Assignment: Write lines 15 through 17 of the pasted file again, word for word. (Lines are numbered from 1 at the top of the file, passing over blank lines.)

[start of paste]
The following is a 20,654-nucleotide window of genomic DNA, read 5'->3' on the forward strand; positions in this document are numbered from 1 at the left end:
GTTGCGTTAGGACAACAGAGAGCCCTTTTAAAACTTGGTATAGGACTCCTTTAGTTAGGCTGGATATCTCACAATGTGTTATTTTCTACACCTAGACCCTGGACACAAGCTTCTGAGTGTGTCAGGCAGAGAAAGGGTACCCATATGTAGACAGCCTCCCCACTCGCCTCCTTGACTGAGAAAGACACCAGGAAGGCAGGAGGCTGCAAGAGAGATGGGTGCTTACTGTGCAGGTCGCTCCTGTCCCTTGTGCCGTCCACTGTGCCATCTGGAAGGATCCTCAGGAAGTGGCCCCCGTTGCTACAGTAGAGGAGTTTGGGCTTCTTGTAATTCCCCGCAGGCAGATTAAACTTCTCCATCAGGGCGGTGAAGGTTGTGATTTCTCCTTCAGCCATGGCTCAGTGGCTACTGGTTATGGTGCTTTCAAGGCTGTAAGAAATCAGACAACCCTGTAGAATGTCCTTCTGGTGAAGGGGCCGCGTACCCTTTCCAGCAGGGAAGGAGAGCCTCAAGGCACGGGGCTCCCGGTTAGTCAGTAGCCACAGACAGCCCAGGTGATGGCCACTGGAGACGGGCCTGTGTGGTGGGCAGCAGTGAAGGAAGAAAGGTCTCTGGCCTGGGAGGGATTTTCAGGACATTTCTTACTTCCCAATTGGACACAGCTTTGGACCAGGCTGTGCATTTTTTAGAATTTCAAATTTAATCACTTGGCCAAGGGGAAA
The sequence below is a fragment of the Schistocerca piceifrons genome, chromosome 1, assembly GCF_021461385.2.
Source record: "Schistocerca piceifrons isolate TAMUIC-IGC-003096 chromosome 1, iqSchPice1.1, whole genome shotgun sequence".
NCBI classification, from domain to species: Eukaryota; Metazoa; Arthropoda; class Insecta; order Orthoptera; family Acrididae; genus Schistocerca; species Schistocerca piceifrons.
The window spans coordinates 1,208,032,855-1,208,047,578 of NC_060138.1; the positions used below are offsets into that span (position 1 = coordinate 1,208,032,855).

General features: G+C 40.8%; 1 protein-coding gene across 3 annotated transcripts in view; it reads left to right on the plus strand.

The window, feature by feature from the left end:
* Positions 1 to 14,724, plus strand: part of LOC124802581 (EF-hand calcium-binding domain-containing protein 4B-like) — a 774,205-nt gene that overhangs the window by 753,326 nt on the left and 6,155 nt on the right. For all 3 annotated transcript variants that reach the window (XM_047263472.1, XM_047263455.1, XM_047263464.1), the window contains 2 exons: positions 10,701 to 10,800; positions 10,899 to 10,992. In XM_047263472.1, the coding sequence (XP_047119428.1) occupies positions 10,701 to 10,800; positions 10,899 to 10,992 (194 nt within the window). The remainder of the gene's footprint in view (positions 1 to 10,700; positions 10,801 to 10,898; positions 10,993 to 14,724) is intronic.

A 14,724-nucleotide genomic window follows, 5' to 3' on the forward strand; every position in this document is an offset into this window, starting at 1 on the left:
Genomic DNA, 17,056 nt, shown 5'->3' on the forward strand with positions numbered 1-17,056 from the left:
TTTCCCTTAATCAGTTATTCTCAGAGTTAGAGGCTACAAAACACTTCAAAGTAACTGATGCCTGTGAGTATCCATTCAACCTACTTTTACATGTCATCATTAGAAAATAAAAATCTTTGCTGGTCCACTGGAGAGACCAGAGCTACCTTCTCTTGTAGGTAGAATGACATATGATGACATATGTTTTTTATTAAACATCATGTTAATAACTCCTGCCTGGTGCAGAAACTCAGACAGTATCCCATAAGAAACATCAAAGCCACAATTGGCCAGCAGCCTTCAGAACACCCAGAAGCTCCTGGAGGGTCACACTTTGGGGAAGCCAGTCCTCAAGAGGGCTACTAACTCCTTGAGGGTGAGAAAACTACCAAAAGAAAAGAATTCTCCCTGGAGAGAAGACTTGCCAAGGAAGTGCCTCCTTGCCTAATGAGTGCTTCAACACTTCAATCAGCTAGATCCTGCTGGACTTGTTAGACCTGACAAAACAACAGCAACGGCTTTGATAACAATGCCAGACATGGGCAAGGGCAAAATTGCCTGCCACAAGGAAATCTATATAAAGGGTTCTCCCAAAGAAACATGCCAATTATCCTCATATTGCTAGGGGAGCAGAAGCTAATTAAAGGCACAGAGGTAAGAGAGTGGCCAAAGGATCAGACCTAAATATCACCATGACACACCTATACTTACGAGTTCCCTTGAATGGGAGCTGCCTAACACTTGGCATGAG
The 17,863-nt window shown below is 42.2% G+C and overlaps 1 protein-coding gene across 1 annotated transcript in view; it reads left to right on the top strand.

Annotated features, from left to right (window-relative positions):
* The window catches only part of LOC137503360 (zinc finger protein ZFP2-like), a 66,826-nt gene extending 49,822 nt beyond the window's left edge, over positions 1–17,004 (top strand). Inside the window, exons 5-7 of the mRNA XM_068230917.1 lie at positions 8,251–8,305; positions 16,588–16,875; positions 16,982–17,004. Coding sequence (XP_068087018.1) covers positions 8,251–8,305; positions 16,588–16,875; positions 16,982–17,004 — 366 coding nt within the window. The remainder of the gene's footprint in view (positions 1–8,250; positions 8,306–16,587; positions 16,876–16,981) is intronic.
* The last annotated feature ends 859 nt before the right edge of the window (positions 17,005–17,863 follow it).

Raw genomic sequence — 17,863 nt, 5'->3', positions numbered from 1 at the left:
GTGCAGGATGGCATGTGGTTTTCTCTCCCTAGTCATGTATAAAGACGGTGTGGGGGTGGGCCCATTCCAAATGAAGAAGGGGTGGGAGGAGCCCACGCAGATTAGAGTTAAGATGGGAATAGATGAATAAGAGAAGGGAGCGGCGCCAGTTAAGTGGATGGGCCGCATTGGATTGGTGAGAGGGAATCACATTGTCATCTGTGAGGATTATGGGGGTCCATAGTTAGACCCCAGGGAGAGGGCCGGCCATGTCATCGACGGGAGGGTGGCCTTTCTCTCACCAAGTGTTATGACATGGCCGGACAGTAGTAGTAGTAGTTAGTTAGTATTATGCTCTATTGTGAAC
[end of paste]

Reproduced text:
* The window catches only part of LOC137503360 (zinc finger protein ZFP2-like), a 66,826-nt gene extending 49,822 nt beyond the window's left edge, over positions 1–17,004 (top strand). Inside the window, exons 5-7 of the mRNA XM_068230917.1 lie at positions 8,251–8,305; positions 16,588–16,875; positions 16,982–17,004. Coding sequence (XP_068087018.1) covers positions 8,251–8,305; positions 16,588–16,875; positions 16,982–17,004 — 366 coding nt within the window. The remainder of the gene's footprint in view (positions 1–8,250; positions 8,306–16,587; positions 16,876–16,981) is intronic.
* The last annotated feature ends 859 nt before the right edge of the window (positions 17,005–17,863 follow it).

Raw genomic sequence — 17,863 nt, 5'->3', positions numbered from 1 at the left: